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Frequently Asked Questions - Patients and Families

What is a MOLST form? 
MOLST is a medical form similar to a prescription.  It contains instructions from a clinician (physician, nurse practitioner or physician assistant) to other heath professionals (e.g., nurses, emergency responders), about what life-sustaining medical treatments to try or not try on a patient, based on the patient's own decisions. 

What are “life-sustaining treatments”?
These are medical treatments that attempt to keep a person alive. Cardiopulmonary resuscitation (CPR) is one example.  Health professionals are required to try life-sustaining treatments if a person's heart or breathing stops, unless there is a medical order (like MOLST) with other instructions.

Who would be suitable for using a MOLST form?
Persons of any age (including children) who have a serious advanced illness or medical frailty and want to express decisions about life-sustaining medical treatments.  

Who fills out the MOLST form?
A clinician (physician, nurse practitioner or physician assistant) fills out the MOLST form after discussions with the patient and family members or trusted advisors about treatment decisions.  Both the clinician and patient sign the MOLST form.  

What if the patient lacks capacity to make medical decisions?
If the patient has been declared to lack capacity to make medical decisions (for example, in the event of coma or dementia), only the patient's legally appointed health care agent can make decisions and sign MOLST on the patient's behalf.  If no health care agent has been appointed, seek legal counsel with questions about who else may be able to make decisions and sign MOLST on the patient's behalf.

When is the right time to consider using MOLST?  

  • The person has an advanced illness or medical fraility and
  • The person wants to use the MOLST form and
  • The person (and ideally their health care agent) has had discussions about their illness, prognosis, values and goals of care, and possible benefits or burdens of treatment with a clinician.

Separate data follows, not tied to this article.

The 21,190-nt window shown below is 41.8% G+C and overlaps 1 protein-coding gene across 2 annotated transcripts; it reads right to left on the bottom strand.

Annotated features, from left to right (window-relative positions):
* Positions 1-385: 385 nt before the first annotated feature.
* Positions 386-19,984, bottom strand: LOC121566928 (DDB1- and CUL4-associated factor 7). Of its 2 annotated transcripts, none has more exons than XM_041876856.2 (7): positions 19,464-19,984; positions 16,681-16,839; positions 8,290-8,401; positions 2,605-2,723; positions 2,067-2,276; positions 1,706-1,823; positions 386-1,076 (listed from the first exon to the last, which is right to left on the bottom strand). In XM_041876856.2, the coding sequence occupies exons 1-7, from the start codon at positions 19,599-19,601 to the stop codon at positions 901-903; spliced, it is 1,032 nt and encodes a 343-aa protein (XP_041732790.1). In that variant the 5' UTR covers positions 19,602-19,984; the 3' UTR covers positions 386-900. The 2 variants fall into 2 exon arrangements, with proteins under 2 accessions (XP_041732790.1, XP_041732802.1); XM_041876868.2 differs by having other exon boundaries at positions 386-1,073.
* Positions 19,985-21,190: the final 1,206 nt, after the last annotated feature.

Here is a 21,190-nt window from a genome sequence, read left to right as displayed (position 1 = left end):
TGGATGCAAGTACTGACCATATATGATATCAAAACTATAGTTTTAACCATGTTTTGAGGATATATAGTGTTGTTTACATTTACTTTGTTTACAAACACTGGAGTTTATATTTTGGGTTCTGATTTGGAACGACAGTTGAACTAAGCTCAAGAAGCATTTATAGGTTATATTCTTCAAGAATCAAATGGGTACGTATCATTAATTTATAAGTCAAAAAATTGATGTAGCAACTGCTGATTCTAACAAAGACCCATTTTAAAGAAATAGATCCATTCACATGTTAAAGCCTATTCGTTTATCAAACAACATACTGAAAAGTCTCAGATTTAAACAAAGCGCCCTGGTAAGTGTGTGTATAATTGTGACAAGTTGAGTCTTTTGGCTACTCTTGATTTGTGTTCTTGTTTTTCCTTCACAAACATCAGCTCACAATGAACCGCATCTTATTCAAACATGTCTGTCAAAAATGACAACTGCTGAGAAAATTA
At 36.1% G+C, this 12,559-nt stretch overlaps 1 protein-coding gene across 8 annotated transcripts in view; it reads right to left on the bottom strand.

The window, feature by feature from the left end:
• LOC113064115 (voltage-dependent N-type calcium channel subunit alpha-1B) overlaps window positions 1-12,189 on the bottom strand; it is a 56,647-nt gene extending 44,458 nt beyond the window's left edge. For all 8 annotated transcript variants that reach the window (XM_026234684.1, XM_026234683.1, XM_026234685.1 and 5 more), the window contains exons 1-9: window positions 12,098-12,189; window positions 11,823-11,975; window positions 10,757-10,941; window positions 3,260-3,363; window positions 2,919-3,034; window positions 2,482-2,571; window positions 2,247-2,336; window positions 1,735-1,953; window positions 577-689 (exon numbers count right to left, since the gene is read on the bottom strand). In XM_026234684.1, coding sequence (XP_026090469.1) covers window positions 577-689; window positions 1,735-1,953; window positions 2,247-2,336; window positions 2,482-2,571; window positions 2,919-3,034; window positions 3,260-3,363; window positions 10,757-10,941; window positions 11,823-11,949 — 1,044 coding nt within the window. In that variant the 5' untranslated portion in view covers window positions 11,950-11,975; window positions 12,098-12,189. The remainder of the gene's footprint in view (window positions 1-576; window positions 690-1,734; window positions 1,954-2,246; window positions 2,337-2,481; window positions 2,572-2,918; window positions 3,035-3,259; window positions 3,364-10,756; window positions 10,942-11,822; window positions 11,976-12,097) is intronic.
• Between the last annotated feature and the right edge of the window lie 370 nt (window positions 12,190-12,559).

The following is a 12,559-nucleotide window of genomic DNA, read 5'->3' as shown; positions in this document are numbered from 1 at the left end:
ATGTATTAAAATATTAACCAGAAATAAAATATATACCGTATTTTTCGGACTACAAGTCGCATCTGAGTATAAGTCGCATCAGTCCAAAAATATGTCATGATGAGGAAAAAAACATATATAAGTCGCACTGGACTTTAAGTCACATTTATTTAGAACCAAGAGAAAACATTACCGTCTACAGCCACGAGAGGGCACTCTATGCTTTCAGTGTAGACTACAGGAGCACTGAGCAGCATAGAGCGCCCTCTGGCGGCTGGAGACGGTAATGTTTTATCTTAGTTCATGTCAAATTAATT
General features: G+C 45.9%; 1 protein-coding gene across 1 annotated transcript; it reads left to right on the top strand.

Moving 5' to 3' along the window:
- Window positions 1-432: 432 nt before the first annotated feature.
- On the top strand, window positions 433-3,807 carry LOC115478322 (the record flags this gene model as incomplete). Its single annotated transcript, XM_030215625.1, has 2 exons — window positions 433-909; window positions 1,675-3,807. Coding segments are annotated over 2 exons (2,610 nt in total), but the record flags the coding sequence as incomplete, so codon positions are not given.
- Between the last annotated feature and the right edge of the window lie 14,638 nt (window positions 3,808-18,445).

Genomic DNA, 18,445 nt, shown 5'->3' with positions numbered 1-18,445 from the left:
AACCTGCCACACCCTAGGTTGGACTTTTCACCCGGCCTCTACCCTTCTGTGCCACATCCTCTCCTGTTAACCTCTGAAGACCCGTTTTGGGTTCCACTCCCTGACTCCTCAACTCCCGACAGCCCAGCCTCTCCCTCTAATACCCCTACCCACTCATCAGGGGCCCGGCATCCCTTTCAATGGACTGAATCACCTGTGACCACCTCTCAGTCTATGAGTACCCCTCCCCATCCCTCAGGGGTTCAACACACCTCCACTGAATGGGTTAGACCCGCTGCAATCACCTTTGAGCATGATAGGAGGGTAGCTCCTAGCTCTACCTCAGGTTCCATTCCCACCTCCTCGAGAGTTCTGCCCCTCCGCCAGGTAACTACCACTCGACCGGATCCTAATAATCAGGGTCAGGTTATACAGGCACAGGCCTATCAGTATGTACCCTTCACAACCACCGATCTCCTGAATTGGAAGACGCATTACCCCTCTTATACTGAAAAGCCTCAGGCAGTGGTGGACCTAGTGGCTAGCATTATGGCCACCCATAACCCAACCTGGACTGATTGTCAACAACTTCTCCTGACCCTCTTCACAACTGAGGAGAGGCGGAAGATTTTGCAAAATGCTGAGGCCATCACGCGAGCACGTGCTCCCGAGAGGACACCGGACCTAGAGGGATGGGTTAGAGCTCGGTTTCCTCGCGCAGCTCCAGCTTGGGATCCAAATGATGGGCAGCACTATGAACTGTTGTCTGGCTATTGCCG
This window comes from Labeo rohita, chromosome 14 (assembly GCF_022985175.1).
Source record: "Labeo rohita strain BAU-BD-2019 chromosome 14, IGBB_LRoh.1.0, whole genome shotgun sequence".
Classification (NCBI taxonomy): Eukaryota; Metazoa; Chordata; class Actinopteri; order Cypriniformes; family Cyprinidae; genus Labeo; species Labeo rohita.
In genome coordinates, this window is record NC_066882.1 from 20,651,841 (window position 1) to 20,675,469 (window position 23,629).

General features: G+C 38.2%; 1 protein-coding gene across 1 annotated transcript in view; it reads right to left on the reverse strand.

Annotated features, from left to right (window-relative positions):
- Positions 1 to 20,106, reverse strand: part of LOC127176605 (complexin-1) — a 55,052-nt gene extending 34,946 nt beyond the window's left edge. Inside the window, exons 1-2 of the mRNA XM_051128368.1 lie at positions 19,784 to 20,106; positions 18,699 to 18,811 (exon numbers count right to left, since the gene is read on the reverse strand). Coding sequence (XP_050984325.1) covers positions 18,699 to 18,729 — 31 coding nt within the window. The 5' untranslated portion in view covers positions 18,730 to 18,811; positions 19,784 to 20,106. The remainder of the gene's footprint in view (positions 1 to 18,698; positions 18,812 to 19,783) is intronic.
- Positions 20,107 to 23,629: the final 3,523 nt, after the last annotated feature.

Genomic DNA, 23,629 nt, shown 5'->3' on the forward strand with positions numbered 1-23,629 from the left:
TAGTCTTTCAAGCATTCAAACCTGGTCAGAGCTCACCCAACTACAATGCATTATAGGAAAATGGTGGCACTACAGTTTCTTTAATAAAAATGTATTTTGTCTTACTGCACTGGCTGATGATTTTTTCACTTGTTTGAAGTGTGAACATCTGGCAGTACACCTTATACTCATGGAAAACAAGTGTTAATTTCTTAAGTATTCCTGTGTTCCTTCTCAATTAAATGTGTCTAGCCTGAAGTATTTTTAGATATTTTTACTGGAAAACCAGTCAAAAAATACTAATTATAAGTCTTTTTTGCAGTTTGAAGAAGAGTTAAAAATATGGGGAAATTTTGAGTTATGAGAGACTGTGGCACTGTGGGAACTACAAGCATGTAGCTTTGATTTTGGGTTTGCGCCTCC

Can a person be required to use the MOLST form?
No. Using the MOLST form must be completely voluntary. 

Is MOLST the same as a "health care proxy"?

No.  A health care proxy form is a form used to legally appoint a health care agent.  A health care agent is the person legally authorized to make medical decisions for a person in the future, only if the person cannot make medical decisions (e.g. because of unconsciousness, coma, dementia or other mental limitations).  Every adult age 18 and older in Massachusetts should fill out and sign a health care proxy form.

If a person has written “final wishes” or a “living will” is that enough?
Those forms may be used as evidence of a person's wishes, but they are not authorized by law in Massachusetts.  They do not carry the same authority as a medical order like MOLST. 

If a person has a “Do Not Resuscitate” (DNR) order, can he or she still use the MOLST form?
Yes.  The MOLST form can be used to refuse or request resuscitation as well as several other types of life-sustaining medical treatments. 

Can a person change their mind about treatments after signing the MOLST form?

Yes.  A person can ask for and receive needed medical treatment at any time, no matter what the MOLST form says.  A person can also void the MOLST form and ask a clinician to fill out a new form with different instructions at any time.

Who follows MOLST instructions?
Licensed health professionals (nurses, emergency responders, etc.) honor valid medical orders including MOLST.

Who keeps the signed MOLST form?

The patient keeps the MOLST with them in a place where it is easy to find (on the refrigerator, beside the bed, or on the door), and should carry a copy with them when they go outside the home.  Copies of MOLST are valid and can be given to health care agents or family members.

Will the MOLST form be honored outside of Massachusetts?
It may be honored in some states but not others. However, a MOLST form is always a good record of a person’s treatment preferences.

What else do patients and caregivers need to know after the MOLST form is signed?
Click here to see Patient and Family/Caregiver Instructions after signing MOLST.